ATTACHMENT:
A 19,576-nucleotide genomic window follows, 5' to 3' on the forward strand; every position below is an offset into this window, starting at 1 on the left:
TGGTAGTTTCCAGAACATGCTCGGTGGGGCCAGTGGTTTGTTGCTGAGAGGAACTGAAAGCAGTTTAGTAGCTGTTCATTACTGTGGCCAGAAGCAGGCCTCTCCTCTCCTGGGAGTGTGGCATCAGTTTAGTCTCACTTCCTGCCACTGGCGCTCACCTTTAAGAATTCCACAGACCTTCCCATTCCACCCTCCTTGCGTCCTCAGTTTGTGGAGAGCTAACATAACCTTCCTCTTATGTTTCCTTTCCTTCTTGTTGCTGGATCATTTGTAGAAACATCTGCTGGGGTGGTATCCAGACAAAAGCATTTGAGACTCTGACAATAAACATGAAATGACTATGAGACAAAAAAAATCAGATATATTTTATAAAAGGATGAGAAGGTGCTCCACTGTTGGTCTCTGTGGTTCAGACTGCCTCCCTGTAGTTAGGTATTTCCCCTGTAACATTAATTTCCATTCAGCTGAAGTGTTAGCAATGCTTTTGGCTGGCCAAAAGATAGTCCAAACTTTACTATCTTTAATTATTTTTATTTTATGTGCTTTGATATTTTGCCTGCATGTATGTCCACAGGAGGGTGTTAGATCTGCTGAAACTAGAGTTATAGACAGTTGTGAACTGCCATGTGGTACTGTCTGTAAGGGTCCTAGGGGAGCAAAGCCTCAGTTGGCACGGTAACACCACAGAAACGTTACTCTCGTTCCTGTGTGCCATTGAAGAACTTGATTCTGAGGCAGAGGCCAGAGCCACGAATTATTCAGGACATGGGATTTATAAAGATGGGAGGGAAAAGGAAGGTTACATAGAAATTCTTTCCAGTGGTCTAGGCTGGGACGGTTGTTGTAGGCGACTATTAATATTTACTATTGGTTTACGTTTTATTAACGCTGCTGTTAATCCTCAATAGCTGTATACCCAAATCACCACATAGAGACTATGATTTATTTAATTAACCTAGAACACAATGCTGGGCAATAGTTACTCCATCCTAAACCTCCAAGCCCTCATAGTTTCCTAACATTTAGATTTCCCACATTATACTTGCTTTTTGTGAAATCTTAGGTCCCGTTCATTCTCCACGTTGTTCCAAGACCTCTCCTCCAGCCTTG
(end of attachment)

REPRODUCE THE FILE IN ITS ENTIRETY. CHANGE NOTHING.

A 19,576-nucleotide genomic window follows, 5' to 3' on the forward strand; every position below is an offset into this window, starting at 1 on the left:
TGGTAGTTTCCAGAACATGCTCGGTGGGGCCAGTGGTTTGTTGCTGAGAGGAACTGAAAGCAGTTTAGTAGCTGTTCATTACTGTGGCCAGAAGCAGGCCTCTCCTCTCCTGGGAGTGTGGCATCAGTTTAGTCTCACTTCCTGCCACTGGCGCTCACCTTTAAGAATTCCACAGACCTTCCCATTCCACCCTCCTTGCGTCCTCAGTTTGTGGAGAGCTAACATAACCTTCCTCTTATGTTTCCTTTCCTTCTTGTTGCTGGATCATTTGTAGAAACATCTGCTGGGGTGGTATCCAGACAAAAGCATTTGAGACTCTGACAATAAACATGAAATGACTATGAGACAAAAAAAATCAGATATATTTTATAAAAGGATGAGAAGGTGCTCCACTGTTGGTCTCTGTGGTTCAGACTGCCTCCCTGTAGTTAGGTATTTCCCCTGTAACATTAATTTCCATTCAGCTGAAGTGTTAGCAATGCTTTTGGCTGGCCAAAAGATAGTCCAAACTTTACTATCTTTAATTATTTTTATTTTATGTGCTTTGATATTTTGCCTGCATGTATGTCCACAGGAGGGTGTTAGATCTGCTGAAACTAGAGTTATAGACAGTTGTGAACTGCCATGTGGTACTGTCTGTAAGGGTCCTAGGGGAGCAAAGCCTCAGTTGGCACGGTAACACCACAGAAACGTTACTCTCGTTCCTGTGTGCCATTGAAGAACTTGATTCTGAGGCAGAGGCCAGAGCCACGAATTATTCAGGACATGGGATTTATAAAGATGGGAGGGAAAAGGAAGGTTACATAGAAATTCTTTCCAGTGGTCTAGGCTGGGACGGTTGTTGTAGGCGACTATTAATATTTACTATTGGTTTACGTTTTATTAACGCTGCTGTTAATCCTCAATAGCTGTATACCCAAATCACCACATAGAGACTATGATTTATTTAATTAACCTAGAACACAATGCTGGGCAATAGTTACTCCATCCTAAACCTCCAAGCCCTCATAGTTTCCTAACATTTAGATTTCCCACATTATACTTGCTTTTTGTGAAATCTTAGGTCCCGTTCATTCTCCACGTTGTTCCAAGACCTCTCCTCCAGCCTTG